This was written as part of the rough draft for Deploy Empathy, a practical guide to interviewing customers.
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I’m nearing the end stages of preparing Deploy Empathy for publishing.
(Quick note: I’m aiming to publish the ebook and print version in July, and you can grab a pre-order copy
of the PDF now. The audiobook will follow in a few months and will be pre-launched as a private podcast.)
The book is in final editing right now, and one of my subject matter expert editors reminded me of a small but hugely impactful word swap.
Whenever you want to ask a why question, rephrase it as a what question.
Why questions are hard to answer because they ask for causality. It requires the other person to come up with reasons for why they did something—either call them from their memory, or come up with them on the spot. Our decisions don’t always have clear-cut causality, yet we as humans are tempted to create linear, seemingly-logical narratives to explain our behavior and make ourselves look smart and intentional.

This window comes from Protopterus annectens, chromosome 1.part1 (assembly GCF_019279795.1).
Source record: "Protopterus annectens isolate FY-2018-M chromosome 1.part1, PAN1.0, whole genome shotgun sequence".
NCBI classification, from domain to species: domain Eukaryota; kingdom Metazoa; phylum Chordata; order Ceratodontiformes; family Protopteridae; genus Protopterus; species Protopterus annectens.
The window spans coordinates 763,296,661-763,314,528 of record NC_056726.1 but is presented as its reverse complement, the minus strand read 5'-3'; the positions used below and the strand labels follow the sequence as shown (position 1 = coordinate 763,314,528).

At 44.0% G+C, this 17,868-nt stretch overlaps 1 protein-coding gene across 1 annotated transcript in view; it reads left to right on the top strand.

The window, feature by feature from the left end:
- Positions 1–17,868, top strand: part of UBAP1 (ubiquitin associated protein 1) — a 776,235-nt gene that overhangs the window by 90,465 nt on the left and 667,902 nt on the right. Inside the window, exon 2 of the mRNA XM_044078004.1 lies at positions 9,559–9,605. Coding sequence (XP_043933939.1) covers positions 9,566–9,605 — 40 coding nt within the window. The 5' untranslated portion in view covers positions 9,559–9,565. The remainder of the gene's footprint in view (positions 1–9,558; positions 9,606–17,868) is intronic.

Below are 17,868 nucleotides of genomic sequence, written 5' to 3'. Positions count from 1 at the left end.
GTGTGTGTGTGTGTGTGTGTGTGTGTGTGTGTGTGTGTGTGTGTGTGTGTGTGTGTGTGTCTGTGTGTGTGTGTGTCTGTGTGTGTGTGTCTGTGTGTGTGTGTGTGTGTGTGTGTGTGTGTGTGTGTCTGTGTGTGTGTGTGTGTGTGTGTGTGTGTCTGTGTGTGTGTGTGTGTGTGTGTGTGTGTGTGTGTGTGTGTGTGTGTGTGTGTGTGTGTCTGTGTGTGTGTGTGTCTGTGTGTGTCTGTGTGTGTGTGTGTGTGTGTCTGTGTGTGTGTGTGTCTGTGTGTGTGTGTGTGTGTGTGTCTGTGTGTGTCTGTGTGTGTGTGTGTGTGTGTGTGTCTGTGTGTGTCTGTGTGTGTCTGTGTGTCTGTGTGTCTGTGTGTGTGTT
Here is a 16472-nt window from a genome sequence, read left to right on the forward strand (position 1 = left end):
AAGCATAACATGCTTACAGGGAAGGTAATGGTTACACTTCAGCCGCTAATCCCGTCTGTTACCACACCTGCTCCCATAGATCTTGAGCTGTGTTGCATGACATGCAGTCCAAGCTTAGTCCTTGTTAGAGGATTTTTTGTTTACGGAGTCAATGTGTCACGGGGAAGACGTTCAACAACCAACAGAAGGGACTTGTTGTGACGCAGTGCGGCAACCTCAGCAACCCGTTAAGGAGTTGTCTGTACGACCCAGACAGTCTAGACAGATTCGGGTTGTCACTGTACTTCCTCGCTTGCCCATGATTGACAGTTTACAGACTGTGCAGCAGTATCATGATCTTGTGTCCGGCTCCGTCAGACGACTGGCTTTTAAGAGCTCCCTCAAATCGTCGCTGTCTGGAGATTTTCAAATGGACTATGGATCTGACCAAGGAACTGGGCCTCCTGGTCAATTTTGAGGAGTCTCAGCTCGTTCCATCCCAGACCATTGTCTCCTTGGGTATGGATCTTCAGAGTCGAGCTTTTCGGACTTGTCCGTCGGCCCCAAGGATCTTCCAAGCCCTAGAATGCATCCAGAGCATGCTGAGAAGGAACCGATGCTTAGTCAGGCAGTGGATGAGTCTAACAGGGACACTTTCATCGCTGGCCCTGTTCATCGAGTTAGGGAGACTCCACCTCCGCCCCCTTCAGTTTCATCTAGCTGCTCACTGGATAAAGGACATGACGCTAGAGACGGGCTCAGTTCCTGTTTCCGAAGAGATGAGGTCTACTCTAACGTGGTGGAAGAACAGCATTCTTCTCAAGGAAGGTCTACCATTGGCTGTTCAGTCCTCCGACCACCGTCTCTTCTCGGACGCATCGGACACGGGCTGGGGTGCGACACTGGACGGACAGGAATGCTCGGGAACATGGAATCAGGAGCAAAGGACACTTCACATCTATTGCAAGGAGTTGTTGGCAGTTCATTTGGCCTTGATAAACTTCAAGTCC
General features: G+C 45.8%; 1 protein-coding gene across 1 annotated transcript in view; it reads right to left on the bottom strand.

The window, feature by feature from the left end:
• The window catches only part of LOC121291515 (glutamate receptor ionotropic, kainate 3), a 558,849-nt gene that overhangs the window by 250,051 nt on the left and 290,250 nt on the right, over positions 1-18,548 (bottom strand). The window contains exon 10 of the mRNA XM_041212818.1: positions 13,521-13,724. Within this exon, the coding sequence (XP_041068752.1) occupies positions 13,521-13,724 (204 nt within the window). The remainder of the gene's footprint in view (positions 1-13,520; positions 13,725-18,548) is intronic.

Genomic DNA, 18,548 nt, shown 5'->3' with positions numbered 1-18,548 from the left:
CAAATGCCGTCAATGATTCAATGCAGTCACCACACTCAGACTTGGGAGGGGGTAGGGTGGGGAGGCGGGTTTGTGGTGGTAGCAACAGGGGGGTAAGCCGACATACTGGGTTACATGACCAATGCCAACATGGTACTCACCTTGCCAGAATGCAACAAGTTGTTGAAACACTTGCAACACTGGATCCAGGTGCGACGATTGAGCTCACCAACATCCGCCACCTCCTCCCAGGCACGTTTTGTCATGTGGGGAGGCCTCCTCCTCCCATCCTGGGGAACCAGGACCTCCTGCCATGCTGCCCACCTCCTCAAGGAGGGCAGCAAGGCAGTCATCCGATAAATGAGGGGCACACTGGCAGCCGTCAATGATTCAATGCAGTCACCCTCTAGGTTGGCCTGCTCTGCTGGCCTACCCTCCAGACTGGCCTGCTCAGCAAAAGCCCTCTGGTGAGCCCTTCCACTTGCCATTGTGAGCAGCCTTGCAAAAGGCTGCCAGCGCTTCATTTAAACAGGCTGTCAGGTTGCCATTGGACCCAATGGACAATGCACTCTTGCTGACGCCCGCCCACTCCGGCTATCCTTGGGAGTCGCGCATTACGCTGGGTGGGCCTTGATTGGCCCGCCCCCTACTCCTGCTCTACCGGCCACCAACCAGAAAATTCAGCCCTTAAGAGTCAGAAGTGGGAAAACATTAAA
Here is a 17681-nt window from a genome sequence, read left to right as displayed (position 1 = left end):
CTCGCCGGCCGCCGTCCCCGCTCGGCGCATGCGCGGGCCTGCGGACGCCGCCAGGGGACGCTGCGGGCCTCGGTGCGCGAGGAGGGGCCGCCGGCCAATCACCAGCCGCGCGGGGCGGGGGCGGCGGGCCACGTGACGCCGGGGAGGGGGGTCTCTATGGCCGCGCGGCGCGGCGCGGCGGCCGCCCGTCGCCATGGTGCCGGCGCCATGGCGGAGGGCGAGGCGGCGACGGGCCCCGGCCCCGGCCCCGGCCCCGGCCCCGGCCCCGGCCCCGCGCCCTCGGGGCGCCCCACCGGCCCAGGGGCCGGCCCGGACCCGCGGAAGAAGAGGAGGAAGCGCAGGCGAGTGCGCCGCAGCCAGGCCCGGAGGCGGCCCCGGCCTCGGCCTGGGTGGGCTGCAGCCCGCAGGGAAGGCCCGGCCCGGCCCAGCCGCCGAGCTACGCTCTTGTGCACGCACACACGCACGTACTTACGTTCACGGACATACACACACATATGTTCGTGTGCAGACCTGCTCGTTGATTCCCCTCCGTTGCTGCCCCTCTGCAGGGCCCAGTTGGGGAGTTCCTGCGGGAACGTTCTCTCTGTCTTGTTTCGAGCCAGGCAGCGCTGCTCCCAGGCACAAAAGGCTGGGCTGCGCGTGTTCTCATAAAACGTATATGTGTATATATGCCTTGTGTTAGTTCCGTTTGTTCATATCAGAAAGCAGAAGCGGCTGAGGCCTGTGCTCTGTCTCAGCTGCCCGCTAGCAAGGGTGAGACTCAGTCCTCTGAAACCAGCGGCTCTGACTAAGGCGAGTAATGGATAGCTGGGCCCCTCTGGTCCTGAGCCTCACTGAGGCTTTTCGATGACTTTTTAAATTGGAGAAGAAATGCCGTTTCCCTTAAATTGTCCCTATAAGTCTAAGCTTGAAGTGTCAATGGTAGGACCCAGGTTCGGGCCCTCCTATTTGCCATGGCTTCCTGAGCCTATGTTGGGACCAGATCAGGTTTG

Instead, rephrase why questions as a what question. A what question gives the person more space for the jumble of previous actions that may have led to the subsequent action. A why question implicitly judges someone if they don’t have clear-cut causality, yet a what question leaves space for messiness.
A what question is both easier to answer and it leads to better results because it doesn’t require someone to create a simple narrative out of complexity. And, in the process of explaining the what, the causality often comes out.